THE opposition People's Democratic Party (PDP) has trashed alleged attempts by the West to impose Vice President Emmerson Mnangagwa as a compromise successor to President Robert Mugabe.
The party has further scorned recent comments by author and academic Stephen Chan suggesting that both the West and the East favoured a stable post-Mugabe era which was best guaranteed by Mnangagwa's political stature.
Chan said, during a policy dialogue forum, that any politician who enjoyed significant grassroots support and demonstrated potential to bring Zanu PF's opposition forces together would enjoy the support of both the West and the East.
But the statements have infuriated ex-finance minister Tendai Biti's party which insists that crisis-weary Zimbabweans can do better with political leaders who were not tainted by the Zanu PF led regime's past transgressions.
"The People's Democratic Party is opposed to the notion that Zimbabweans are supposed to accept mediocrity just to buy stability," said PDP in a Sunday statement.
PDP described the pro-Mnangagwa statements as gullible.
"It is important to note that the current crisis in Zimbabwe is not only a crisis of instability but largely a making of incompetence, corruption, evil governance strategies, policy inconsistence and lack of care by the Zimbabwean government," said the party.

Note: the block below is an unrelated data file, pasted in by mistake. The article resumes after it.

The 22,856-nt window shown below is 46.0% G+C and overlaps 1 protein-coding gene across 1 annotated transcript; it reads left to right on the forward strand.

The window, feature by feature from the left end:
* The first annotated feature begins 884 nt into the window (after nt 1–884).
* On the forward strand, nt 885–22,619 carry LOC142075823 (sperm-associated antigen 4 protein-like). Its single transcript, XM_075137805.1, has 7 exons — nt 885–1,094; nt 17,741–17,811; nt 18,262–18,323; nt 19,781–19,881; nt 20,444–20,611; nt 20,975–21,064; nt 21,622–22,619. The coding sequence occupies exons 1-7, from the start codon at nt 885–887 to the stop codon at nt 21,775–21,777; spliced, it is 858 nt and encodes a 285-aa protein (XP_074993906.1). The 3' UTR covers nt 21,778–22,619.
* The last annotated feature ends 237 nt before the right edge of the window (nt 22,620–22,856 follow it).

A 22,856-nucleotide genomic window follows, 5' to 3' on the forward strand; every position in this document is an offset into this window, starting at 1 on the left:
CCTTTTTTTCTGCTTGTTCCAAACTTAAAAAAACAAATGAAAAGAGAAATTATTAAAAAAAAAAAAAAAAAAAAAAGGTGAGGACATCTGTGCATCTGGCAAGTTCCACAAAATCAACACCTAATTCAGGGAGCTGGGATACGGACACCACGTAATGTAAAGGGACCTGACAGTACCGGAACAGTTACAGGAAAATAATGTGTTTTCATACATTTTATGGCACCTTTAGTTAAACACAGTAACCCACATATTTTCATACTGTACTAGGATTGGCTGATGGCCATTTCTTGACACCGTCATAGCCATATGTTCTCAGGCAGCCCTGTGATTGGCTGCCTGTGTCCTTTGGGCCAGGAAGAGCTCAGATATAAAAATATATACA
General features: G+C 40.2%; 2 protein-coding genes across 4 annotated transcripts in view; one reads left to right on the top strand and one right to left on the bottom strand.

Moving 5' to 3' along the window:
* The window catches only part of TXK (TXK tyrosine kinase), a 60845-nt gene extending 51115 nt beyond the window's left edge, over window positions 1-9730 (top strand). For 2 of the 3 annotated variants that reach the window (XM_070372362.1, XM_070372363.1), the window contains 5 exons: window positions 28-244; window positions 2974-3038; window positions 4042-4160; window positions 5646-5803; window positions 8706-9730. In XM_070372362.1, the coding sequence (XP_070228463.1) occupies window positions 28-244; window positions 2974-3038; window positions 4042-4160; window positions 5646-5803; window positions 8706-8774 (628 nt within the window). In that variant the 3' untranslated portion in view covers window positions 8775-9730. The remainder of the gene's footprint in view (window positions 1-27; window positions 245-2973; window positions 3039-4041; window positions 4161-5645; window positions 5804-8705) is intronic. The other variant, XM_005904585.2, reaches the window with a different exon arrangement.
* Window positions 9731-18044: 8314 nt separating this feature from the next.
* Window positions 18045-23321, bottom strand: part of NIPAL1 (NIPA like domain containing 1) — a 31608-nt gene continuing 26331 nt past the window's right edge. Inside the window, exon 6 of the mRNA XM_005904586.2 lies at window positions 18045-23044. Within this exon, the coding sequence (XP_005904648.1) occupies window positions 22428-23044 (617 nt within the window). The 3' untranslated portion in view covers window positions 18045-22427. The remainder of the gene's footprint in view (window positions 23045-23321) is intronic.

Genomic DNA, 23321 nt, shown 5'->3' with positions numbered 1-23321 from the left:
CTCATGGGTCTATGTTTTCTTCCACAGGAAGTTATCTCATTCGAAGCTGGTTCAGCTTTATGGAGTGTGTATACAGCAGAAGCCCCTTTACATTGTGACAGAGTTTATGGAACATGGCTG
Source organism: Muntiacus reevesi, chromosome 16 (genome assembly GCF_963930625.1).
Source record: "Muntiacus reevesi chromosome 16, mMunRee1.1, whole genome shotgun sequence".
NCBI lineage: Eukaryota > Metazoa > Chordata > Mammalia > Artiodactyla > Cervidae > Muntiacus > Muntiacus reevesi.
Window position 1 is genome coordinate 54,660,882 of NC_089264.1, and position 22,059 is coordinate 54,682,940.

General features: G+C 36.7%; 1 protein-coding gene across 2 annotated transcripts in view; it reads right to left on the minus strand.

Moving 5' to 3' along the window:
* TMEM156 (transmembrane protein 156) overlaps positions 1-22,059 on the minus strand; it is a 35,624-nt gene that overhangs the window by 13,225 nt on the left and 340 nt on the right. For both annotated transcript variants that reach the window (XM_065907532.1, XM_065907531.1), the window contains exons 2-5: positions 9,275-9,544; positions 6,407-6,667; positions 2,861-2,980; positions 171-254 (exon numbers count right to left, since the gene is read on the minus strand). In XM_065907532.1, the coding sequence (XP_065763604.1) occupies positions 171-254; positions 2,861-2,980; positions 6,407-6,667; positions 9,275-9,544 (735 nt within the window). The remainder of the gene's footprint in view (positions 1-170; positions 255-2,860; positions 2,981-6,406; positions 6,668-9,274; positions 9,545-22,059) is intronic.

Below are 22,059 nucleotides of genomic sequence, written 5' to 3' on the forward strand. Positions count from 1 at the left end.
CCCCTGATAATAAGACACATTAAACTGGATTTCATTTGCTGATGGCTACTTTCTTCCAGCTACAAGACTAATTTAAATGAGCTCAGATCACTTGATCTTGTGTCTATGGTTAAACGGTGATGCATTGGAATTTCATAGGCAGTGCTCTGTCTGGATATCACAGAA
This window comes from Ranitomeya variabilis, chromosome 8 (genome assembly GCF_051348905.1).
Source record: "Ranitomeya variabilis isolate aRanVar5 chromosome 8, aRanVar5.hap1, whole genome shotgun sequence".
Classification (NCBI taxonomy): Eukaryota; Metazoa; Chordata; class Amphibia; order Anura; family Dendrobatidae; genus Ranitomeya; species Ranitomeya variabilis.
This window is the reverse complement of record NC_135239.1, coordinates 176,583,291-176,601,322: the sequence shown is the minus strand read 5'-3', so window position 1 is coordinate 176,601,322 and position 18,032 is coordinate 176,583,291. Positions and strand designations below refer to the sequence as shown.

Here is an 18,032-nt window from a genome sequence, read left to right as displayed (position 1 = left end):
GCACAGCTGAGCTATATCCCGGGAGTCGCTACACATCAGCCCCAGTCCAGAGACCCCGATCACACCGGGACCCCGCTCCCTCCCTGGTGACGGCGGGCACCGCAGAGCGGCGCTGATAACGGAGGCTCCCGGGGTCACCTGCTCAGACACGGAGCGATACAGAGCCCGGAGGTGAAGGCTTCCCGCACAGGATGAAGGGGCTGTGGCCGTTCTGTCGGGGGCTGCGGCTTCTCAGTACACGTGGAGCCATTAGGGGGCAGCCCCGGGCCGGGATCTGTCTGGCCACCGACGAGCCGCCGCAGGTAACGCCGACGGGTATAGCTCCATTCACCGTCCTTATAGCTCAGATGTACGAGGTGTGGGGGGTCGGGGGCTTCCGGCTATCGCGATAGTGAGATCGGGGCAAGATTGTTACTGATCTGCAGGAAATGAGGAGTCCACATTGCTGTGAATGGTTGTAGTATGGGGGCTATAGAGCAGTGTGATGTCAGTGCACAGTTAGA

"The balance sheet of strong man leadership has proved beyond doubt that it cannot be the bread and butter of stability.
"Where there is undemocratic practices and economic failure the masses are bound to revolt, the case of Gaddafi in Libya is testimony to our argument."
The opposition party is adamant the Zanu PF regime, of which Mnangagwa has been a prominent member, has taken the country back to 1956 in terms of development.
Biti's party was citing ZIMSTAT's multi sector indicators report of 2014.
"We view the whole idea of the Zimbabwe-saving rhetoric as a disguised ploy to sneak Emmerson Mnangagwa into power through the back door," said PDP.
"The same people involved tried to fund the embattled Zanu PF through the LIMA process but the people of Zimbabwe stood resolute and fought until the cookie crumbled.
"The views of the people of Zimbabwe matter more than anything else, Zimbabweans have always expressed their dislike for Mnangagwa as a result he has not won any democratic election."
PDP accused Chatham House and other British institutions for being the biggest foreign proponents of a Mnangagwa presidency.
"While we respect their right to opinion we categorically state our opposition to any attempt to impose Mnangagwa or any other leader on Zimbabweans," said PDP.
"Their preferred choice of a strong man is not a strong man at all but a ruthless person who happens to dabble in elimination transactions therefore the false strongman theory does not apply."
The comments by the PDP follow similar remarks by MDC-T leader Morgan Tsvangirai who has also rebuked alleged attempts by his party's former allies to do Mnangagwa's bidding at the expense of the passage democracy.
Mnangagwa's name has featured in the country's darkest human rights eras, among them, the killing of an estimated 20,000 civilians in Matebeleland and Midlands provinces in the early 1980s as well as the bloody 2008 presidential run-off poll which the MDC-T says killed over 200 of its followers.